The Supreme Court just caused stocks of online retailers to tumble

Now collecting sales tax.
Now collecting sales tax.
Image: Reuters/Lucas Jackson
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Shares of large internet sellers tumbled in midday trading on June 21 after the US Supreme Court said those merchants could be required to collect sales tax in US states where they don’t have a physical presence.

Amazon, Wayfair, eBay, Etsy, and all fell in morning trading, with Wayfair at one point down by 8%. Big-box retailers like Walmart, Target, and Costco, on the other hand, recorded modest gains.

The Supreme Court decision came after South Dakota sued online retailers Wayfair,, and Newegg for violating a 2016 law requiring out-of-state merchants to collect a 4.5% sales tax if they did more than $100,000 in annual sales or had more than 200 transactions in the state. The decision reverses a 1992 Supreme Court ruling in Quill vs. North Dakota, which said mail orders from out-of-state companies didn’t have to add sales tax.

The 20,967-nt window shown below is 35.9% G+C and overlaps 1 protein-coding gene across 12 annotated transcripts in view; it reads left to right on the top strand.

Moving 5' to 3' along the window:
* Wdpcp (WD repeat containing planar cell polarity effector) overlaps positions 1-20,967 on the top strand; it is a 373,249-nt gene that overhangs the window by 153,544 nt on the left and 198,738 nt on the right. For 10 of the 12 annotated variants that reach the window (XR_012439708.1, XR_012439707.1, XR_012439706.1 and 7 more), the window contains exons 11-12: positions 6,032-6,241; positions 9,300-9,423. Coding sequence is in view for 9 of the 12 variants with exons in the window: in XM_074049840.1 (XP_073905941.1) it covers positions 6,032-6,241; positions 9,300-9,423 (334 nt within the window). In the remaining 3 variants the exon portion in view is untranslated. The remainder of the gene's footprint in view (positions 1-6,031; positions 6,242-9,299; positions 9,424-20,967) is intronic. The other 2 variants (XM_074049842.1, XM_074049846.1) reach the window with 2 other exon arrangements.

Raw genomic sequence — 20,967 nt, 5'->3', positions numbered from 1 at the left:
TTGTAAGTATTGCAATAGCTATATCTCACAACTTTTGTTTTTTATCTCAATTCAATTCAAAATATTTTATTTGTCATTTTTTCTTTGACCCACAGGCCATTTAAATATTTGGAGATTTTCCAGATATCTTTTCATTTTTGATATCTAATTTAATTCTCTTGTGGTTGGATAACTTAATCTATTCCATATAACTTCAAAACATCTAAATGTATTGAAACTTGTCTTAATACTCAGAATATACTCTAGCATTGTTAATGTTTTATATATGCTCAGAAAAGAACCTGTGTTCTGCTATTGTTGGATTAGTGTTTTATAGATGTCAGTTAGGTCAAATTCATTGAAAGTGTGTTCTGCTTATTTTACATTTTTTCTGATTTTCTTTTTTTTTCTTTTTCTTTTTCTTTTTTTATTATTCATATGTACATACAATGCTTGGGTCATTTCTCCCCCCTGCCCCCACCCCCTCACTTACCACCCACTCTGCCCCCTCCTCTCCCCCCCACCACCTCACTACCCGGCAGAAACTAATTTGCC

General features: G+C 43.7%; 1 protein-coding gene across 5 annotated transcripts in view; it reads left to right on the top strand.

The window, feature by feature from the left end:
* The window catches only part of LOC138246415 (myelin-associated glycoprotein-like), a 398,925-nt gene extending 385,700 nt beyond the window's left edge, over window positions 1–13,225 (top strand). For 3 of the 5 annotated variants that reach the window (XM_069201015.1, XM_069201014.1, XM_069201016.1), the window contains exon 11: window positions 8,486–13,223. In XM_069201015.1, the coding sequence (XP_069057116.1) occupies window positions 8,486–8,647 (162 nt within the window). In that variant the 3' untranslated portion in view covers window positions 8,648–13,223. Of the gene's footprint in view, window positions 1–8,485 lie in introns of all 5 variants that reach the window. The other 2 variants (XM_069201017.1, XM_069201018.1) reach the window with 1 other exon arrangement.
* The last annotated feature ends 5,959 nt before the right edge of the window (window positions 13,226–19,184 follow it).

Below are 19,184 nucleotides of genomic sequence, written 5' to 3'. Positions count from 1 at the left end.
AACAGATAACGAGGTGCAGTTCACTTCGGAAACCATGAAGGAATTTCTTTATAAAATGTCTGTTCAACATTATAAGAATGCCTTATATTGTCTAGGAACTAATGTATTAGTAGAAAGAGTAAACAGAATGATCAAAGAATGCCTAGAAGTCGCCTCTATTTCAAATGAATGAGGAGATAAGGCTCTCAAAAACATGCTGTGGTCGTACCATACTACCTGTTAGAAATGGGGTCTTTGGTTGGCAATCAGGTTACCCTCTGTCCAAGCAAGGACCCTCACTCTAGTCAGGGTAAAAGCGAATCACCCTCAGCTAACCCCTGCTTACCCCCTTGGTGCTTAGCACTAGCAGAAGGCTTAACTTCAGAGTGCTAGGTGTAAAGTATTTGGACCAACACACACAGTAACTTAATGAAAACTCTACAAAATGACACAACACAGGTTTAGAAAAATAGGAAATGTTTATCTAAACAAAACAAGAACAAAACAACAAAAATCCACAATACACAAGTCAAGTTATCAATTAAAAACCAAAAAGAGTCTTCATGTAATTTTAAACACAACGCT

Many internet retailers had leaned on the Quill decision to avoid paying sales tax in states where they didn’t have a physical presence. South Dakota has estimated it loses up to $50 million a year in sales tax on online purchases; a 2017 report from the federal government found that US states collectively miss out on as much as $13 billion in unpaid tax on internet sales, according to Reuters.

Not having to pay state sales tax also gave many internet retailers an edge on their brick-and-mortar counterparts, as sales tax contributes to the overall purchase price of a good. The Supreme Court decision clears the way for states to unwind that competitive advantage.